My art teacher once told me that I could not draw a straight line with a ruler. He was right. I loved art class, but if you asked me to paint a boot that was on the table, what you got, looked nothing like a boot. We were asked to draw our faces in a mirror. Trust me, nothing Salvador Dali ever drew looked as bad, or as un-recognizable….

    I learned nothing there. Yet, my art teacher was a great artist…. “Those who can, do! Those who can’t, teach!” But teaching paid for his art addiction. Too bad. Example: Perspective, I learned from Mr. Taras Sawchuck, my RESPLAN teacher, about 5 years later. Can’t do it today. Never used it in 40 years. But I still am grateful, and still remember Mr. Sawchuck. Some of the things he taught me let me earn a living for several years. When I read his obituary, I cried for days. HELLA! I’m crying now. Because he was a real teacher.

    (I had to google the question “what artist drew a melted clock” to get Dali’s name. I am terrible with names. If a kid had never seen that painting never been taught about it … how would he know what question to ask? The name of it, which I do not recall ever learning, is: “The Persistence of Memory”. Google told me. How’s that for a coincidence in an essay on teaching?)

    13. If state testing went away tomorrow, would we actually teach differently?

    I do not know. I can approximate an answer. Some teachers would… Some teachers would not… It might or might not make a difference.

    I gather you do not like state testing, just from your asking the question. Perhaps that is your problem. Lay down on the couch, and tell me about your mother. That always solves things…..

    Perhaps state testing is broken. Maybe it needs to be fixed. Maybe it can be fixed. Maybe it cannot. But it is apparently there/here. You are being paid by us taxpayers to deal with it. Please do so. Maybe you and your fellow teachers could help fix it. It will not be fixed in seconds. It may take years. “The sooner you start a 360 degree scan, the sooner it will be complete…” (I recall this as a line from a Star Trek TOS episode. Which one, I do not recall.)

    Would it really matter, if you actually taught differently? Do you think you would obtain better educated, more knowledgeable, better skilled, more diversified students? (That is the goal.)

    It does not matter whether you would be having fun. I have worked a lot of jobs that were not fun. But, they needed to be done. It does not matter if the students would have fun or not. Some things are not fun. We do them anyway. I love doing other people’s tax returns. I hate doing mine. I save it till last. I do it anyway. Kids badly need to learn this. You need to teach it. Well, you can do that, soon.

    You can start teaching differently tomorrow if you really want to. Oh, you may not be able to do ALL the fun or revolutionary things you want to do, but you could do little things. To quote from above: “Hey? Do you want a carrot stick?”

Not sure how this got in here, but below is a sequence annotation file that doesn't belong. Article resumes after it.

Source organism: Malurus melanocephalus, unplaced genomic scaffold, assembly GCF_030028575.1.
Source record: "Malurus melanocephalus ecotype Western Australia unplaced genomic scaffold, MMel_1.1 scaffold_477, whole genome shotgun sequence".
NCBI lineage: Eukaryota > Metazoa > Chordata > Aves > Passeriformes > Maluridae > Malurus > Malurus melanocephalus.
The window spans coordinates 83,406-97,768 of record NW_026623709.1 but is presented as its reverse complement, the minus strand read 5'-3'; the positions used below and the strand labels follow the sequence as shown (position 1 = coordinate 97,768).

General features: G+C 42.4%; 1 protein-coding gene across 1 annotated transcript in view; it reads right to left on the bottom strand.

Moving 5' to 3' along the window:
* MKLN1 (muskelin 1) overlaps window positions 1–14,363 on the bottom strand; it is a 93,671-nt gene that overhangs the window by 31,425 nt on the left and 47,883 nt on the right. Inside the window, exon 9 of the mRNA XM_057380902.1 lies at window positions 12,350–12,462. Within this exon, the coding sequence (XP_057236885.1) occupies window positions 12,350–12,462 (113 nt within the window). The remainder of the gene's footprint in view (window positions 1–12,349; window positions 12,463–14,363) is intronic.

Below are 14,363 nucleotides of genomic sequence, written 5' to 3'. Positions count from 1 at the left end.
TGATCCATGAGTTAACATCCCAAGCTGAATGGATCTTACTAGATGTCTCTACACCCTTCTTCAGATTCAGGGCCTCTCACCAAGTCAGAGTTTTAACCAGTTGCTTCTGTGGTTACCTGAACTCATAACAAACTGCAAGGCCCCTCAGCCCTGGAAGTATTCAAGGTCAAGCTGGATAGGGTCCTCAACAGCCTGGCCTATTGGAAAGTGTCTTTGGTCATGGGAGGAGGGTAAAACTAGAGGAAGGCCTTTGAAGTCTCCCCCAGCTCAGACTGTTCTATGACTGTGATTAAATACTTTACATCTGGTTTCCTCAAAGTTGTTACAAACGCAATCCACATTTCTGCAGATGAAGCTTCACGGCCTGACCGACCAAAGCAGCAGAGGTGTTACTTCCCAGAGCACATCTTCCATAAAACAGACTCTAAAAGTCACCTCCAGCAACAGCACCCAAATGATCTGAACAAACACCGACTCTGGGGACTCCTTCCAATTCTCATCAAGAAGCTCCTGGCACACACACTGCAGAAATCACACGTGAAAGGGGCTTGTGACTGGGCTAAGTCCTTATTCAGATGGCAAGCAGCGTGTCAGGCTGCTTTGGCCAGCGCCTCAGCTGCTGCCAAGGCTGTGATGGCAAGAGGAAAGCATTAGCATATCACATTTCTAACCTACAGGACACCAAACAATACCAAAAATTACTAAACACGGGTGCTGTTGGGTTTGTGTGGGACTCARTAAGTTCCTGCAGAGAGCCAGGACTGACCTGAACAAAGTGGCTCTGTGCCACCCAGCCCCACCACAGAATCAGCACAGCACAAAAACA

Think about what I have said. We may not agree on everything. But hopefully, my words gave you a few useful nuggets.

    As for being subversive…. Well, there is both good and bad to that. And remember: Being controversial, and being subversive, are not always the same thing, although, they can be. They both have their place sometimes. But there are times where they do not have a place. I hope you pick the right times. For the sake of the students.

    “First gain the victory and then make the best use of it you can.” — Horatio Nelson, 1797

    Yes, I know. You hate me. And I just got an “F” on answering these. “Bully!” — TR
    Well, I could quote Martin Luther on that, too:
    “Here I stand. I can do no other”. Or: “Hier stehe ich. Ich kann nicht anders”.
    Some say the words are apocryphal. Maybe. None-the-less, they fit.

  15. peter
    Rick Ackerly
    16/10/2013 at 6:36 am Permalink

    Peter L, You have way to much time on your hands, and you just put the entire class to sleep. IF there is an important point you are making, I missed it for all the ego-speak.
    Peter P, Great post. Thank you. You made me a follower. Here is my Q:
    14. Are you exercising your authority in such a way that it increases the authority of others?

  16. peter
    Peter Pappas
    16/10/2013 at 10:28 am Permalink

    Rick,
    I agree with your #14. Most districts have a mission (or is it vision?) statement with some line about “creating life-long learners.” How’s that going to happen in classrooms where students are doing routine tasks in a lock step manner?

    You are correct – we need to find ways to give kids greater “control” over their learning. As I note in my blog’s tag line – “Dedicated to relinquishing responsibility to the students.”

    Cheers ~ Peter